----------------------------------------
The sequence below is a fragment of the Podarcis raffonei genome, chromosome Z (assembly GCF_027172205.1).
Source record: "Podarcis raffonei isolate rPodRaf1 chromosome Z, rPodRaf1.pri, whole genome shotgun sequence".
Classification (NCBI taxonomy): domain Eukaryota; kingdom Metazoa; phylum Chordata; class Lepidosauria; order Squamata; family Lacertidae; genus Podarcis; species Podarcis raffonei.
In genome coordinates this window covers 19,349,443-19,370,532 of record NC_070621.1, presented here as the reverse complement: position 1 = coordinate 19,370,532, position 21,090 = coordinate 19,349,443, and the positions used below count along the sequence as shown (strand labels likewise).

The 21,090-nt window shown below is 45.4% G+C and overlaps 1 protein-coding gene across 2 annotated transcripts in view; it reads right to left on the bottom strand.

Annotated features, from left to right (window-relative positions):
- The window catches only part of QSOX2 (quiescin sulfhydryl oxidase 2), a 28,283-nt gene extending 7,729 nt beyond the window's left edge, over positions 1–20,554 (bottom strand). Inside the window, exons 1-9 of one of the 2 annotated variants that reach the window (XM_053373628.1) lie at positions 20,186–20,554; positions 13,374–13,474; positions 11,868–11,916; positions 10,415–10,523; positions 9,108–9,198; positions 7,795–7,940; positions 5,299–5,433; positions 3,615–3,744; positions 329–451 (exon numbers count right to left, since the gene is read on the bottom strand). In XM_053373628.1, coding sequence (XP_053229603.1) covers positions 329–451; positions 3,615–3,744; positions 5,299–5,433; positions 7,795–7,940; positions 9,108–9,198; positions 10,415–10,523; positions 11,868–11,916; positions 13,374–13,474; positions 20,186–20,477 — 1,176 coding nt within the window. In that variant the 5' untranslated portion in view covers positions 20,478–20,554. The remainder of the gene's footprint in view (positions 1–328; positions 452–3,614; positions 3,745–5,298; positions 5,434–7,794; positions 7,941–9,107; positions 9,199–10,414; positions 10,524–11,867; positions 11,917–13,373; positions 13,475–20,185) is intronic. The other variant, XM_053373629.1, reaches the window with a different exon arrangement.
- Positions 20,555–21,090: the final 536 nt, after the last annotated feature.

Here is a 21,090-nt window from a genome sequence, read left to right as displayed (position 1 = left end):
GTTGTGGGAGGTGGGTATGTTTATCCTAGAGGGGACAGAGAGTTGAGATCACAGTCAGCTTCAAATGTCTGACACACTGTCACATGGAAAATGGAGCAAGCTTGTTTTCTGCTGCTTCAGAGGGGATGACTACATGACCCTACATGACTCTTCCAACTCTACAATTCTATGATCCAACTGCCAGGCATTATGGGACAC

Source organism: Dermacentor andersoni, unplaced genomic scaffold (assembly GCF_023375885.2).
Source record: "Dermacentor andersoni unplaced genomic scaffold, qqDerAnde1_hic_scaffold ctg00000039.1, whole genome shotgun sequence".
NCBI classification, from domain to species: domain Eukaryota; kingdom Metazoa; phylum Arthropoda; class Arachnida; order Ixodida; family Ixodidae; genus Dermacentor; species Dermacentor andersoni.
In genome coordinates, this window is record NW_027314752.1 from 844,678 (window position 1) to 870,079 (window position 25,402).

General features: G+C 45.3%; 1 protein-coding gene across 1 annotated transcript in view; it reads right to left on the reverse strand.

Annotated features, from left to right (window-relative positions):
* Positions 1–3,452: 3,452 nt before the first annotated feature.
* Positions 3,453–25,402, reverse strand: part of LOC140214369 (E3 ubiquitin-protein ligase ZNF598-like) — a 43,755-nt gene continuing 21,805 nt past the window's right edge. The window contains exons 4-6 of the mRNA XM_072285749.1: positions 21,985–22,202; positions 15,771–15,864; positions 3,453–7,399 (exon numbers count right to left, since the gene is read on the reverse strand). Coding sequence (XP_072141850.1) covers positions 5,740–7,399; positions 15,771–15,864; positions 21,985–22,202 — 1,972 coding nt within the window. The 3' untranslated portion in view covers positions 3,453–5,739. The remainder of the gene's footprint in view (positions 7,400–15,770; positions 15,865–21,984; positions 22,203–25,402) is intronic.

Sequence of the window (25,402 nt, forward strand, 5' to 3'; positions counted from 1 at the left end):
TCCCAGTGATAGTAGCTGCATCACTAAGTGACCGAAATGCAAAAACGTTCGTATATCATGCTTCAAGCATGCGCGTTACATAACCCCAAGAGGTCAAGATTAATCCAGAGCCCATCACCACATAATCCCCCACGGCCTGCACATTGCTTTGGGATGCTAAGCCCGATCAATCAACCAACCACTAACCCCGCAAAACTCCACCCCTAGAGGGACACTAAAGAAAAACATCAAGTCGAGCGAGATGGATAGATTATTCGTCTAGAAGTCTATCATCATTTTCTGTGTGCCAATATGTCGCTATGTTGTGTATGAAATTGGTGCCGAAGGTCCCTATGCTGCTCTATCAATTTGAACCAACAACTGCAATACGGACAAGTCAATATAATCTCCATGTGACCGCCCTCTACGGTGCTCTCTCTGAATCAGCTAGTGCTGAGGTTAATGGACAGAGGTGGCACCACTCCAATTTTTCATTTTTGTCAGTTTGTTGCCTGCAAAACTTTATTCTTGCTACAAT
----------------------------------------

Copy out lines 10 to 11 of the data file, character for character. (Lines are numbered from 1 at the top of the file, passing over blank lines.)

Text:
GTTGTGGGAGGTGGGTATGTTTATCCTAGAGGGGACAGAGAGTTGAGATCACAGTCAGCTTCAAATGTCTGACACACTGTCACATGGAAAATGGAGCAAGCTTGTTTTCTGCTGCTTCAGAGGGGATGACTACATGACCCTACATGACTCTTCCAACTCTACAATTCTATGATCCAACTGCCAGGCATTATGGGACAC

Source organism: Dermacentor andersoni, unplaced genomic scaffold (assembly GCF_023375885.2).